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Executive Summary

If Australia’s superannuation system is to be sustainable in the long run, fund members need to be able to participate in it confidently. Confidence is essential because superannuation contributions are preserved for the member’s retirement, perhaps many decades in the future. There is widespread concern within the superannuation industry that frequent changes to the superannuation system, while improving its adequacy and sustainability, cause people to lose confidence.

In reaching its recommendations, the Charter Group has been guided by the axiom that, in order to promote confidence in the long-term benefits of superannuation, no change to superannuation should be regarded as urgent.

The Charter Group recommends the establishment of an independent Super Council to ensure that any future changes to superannuation are consistent with an agreed Super Charter that would operate along the lines of the Charter of Budget Honesty. The Charter at Appendix A would outline the core objectives and principles of the Australian superannuation system. The Charter Group concludes that, at a high level, the objectives of the Australian superannuation system are to:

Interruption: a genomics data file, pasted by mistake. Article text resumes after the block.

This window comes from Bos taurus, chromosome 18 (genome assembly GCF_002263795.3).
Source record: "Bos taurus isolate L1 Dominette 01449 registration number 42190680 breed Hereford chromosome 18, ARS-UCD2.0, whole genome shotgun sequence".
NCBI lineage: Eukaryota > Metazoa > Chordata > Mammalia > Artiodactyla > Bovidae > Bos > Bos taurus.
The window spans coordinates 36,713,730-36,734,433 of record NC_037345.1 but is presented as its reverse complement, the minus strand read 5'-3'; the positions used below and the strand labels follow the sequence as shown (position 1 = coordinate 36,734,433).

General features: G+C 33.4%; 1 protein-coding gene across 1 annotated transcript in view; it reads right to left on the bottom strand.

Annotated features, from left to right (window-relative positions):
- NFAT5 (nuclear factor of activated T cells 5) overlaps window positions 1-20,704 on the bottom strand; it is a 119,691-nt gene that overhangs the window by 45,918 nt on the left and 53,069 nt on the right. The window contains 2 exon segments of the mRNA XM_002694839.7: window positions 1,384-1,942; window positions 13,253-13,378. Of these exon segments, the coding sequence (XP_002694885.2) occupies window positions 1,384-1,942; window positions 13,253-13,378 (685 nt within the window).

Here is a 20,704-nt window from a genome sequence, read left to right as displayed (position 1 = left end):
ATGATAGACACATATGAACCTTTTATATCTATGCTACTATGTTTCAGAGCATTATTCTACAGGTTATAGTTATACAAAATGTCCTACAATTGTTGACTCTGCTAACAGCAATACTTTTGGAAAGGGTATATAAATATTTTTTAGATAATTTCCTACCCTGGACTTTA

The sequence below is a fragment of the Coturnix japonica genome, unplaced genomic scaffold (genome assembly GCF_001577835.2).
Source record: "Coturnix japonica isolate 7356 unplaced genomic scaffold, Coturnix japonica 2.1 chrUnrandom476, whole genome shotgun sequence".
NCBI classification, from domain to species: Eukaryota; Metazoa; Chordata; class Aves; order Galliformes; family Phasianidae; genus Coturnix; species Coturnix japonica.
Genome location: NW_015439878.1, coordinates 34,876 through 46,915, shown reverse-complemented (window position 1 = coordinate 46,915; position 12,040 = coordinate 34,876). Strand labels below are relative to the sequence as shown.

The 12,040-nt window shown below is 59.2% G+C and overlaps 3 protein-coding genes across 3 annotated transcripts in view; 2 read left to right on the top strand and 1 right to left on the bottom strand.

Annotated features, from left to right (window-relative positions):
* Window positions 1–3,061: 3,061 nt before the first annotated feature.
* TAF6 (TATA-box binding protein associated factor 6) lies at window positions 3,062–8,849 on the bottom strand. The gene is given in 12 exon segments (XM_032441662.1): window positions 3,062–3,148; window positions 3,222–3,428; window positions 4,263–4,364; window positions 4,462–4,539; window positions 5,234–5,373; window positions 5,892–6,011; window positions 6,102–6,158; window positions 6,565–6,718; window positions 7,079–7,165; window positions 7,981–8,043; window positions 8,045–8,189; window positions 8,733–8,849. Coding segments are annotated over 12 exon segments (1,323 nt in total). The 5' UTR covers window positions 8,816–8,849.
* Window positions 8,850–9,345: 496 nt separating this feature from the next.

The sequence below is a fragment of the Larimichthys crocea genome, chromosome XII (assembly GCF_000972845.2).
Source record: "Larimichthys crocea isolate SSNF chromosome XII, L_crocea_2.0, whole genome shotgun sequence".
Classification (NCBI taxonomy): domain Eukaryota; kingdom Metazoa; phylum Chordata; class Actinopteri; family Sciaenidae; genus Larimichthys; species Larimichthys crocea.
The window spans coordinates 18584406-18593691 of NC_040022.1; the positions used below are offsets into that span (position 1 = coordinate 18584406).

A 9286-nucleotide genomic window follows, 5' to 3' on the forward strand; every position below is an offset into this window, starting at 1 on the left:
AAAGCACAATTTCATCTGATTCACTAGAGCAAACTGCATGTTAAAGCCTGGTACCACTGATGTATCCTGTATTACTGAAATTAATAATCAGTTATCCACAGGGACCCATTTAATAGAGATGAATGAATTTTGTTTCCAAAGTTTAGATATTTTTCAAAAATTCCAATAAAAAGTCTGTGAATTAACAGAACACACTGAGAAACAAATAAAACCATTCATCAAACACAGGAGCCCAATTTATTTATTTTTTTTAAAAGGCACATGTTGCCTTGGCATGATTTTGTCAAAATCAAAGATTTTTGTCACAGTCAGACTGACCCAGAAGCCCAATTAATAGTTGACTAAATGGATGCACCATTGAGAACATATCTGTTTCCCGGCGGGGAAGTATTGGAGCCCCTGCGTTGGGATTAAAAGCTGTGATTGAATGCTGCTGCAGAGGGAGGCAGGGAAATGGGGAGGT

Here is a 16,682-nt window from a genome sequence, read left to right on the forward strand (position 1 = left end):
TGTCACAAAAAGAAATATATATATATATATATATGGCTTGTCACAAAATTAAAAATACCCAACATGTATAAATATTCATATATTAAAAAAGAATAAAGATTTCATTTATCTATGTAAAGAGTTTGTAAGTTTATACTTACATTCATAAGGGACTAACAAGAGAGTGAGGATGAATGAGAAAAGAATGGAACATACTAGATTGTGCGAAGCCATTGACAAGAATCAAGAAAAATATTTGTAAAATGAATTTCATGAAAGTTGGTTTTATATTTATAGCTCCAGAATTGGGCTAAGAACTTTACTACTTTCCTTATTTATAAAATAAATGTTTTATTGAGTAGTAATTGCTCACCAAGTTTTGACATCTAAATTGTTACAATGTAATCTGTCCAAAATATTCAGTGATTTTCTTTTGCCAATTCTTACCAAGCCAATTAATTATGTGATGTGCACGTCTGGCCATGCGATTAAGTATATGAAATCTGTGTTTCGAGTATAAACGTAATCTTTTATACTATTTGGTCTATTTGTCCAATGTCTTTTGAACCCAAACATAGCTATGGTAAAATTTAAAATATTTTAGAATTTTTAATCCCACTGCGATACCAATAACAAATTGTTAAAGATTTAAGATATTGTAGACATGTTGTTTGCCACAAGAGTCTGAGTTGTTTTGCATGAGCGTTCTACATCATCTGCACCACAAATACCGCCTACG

• provide an adequate level of retirement income;
  • relieve pressure on the Age Pension; and
  • increase national savings, creating a pool of patient capital to be invested as decided by fiduciary trustees.

In this report, the Charter Group explores the principles of the Australian superannuation system: adequacy, sustainability, certainty and fairness. The Charter Group believes that these four principles cover the issues satisfactorily and that additional stand-alone principles are not warranted. However, it considers that the relative importance of the principles will depend on the particular issue the Council is examining.

The Charter Group considers that the Charter and Council should be enshrined in legislation. The Charter Group favours the Council being established as a separate and independent body with the ability to obtain information and services relevant to its work from other parts of government. However, the Charter Group is open to the Council sharing back office and research resources and other infrastructure with another agency, perhaps the Productivity Commission.

The report identifies criteria by which Council members should be appointed, on the basis of personal merit, skills, capacity and diversity. The Charter Group regards it as critical to the success of the Council that its members be appointed in a personal, rather than a representative, capacity.

Further, the Charter Group has been guided by its view that it is changes to tax concessions and entitlements to access super that are most likely to affect member confidence and which therefore require the additional processes and protections proposed by the Charter. A core function that the Charter Group sees for the Council is that it should certify, in the case of each change to superannuation that it considers, whether it believes the change is compatible with the Charter principles.